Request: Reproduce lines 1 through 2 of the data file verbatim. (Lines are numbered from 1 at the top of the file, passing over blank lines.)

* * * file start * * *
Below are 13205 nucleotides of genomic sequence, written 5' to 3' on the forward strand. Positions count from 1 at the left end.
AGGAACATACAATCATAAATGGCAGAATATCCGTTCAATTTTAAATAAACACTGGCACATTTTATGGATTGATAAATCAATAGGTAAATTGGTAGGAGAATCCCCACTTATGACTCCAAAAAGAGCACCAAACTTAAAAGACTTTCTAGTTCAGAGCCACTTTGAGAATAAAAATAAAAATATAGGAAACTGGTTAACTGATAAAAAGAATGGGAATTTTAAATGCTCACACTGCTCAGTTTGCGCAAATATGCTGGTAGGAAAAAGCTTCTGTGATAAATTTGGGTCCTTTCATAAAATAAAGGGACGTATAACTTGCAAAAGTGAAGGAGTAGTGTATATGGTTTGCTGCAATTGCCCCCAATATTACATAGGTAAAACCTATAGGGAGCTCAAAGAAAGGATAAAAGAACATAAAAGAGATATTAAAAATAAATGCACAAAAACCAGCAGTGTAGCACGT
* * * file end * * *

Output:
Below are 13205 nucleotides of genomic sequence, written 5' to 3' on the forward strand. Positions count from 1 at the left end.
AGGAACATACAATCATAAATGGCAGAATATCCGTTCAATTTTAAATAAACACTGGCACATTTTATGGATTGATAAATCAATAGGTAAATTGGTAGGAGAATCCCCACTTATGACTCCAAAAAGAGCACCAAACTTAAAAGACTTTCTAGTTCAGAGCCACTTTGAGAATAAAAATAAAAATATAGGAAACTGGTTAACTGATAAAAAGAATGGGAATTTTAAATGCTCACACTGCTCAGTTTGCGCAAATATGCTGGTAGGAAAAAGCTTCTGTGATAAATTTGGGTCCTTTCATAAAATAAAGGGACGTATAACTTGCAAAAGTGAAGGAGTAGTGTATATGGTTTGCTGCAATTGCCCCCAATATTACATAGGTAAAACCTATAGGGAGCTCAAAGAAAGGATAAAAGAACATAAAAGAGATATTAAAAATAAATGCACAAAAACCAGCAGTGTAGCACGT